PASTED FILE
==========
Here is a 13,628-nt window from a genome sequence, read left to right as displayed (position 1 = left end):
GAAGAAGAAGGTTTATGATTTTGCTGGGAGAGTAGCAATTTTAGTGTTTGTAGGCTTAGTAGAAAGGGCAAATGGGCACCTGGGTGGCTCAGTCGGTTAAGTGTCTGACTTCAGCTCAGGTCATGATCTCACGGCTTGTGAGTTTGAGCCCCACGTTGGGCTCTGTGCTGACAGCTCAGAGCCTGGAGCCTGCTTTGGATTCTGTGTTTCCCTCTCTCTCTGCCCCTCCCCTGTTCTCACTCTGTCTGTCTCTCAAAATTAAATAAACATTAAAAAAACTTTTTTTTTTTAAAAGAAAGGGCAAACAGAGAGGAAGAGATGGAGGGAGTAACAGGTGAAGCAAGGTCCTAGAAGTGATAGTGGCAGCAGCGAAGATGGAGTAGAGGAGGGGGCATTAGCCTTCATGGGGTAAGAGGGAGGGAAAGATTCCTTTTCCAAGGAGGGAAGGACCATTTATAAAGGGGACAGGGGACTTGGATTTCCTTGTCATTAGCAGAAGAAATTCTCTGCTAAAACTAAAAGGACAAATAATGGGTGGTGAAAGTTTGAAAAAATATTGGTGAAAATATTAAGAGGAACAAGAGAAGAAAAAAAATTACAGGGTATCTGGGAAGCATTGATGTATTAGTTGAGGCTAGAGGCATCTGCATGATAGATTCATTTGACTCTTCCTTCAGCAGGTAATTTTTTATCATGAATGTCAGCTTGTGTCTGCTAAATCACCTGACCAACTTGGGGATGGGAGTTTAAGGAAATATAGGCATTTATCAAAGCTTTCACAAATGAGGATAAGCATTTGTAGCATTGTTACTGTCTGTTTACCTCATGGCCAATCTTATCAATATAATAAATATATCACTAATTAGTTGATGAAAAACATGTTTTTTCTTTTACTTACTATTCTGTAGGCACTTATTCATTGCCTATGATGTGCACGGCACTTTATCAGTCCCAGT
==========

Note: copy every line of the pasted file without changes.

Here is a 13,628-nt window from a genome sequence, read left to right as displayed (position 1 = left end):
GAAGAAGAAGGTTTATGATTTTGCTGGGAGAGTAGCAATTTTAGTGTTTGTAGGCTTAGTAGAAAGGGCAAATGGGCACCTGGGTGGCTCAGTCGGTTAAGTGTCTGACTTCAGCTCAGGTCATGATCTCACGGCTTGTGAGTTTGAGCCCCACGTTGGGCTCTGTGCTGACAGCTCAGAGCCTGGAGCCTGCTTTGGATTCTGTGTTTCCCTCTCTCTCTGCCCCTCCCCTGTTCTCACTCTGTCTGTCTCTCAAAATTAAATAAACATTAAAAAAACTTTTTTTTTTTAAAAGAAAGGGCAAACAGAGAGGAAGAGATGGAGGGAGTAACAGGTGAAGCAAGGTCCTAGAAGTGATAGTGGCAGCAGCGAAGATGGAGTAGAGGAGGGGGCATTAGCCTTCATGGGGTAAGAGGGAGGGAAAGATTCCTTTTCCAAGGAGGGAAGGACCATTTATAAAGGGGACAGGGGACTTGGATTTCCTTGTCATTAGCAGAAGAAATTCTCTGCTAAAACTAAAAGGACAAATAATGGGTGGTGAAAGTTTGAAAAAATATTGGTGAAAATATTAAGAGGAACAAGAGAAGAAAAAAAATTACAGGGTATCTGGGAAGCATTGATGTATTAGTTGAGGCTAGAGGCATCTGCATGATAGATTCATTTGACTCTTCCTTCAGCAGGTAATTTTTTATCATGAATGTCAGCTTGTGTCTGCTAAATCACCTGACCAACTTGGGGATGGGAGTTTAAGGAAATATAGGCATTTATCAAAGCTTTCACAAATGAGGATAAGCATTTGTAGCATTGTTACTGTCTGTTTACCTCATGGCCAATCTTATCAATATAATAAATATATCACTAATTAGTTGATGAAAAACATGTTTTTTCTTTTACTTACTATTCTGTAGGCACTTATTCATTGCCTATGATGTGCACGGCACTTTATCAGTCCCAGT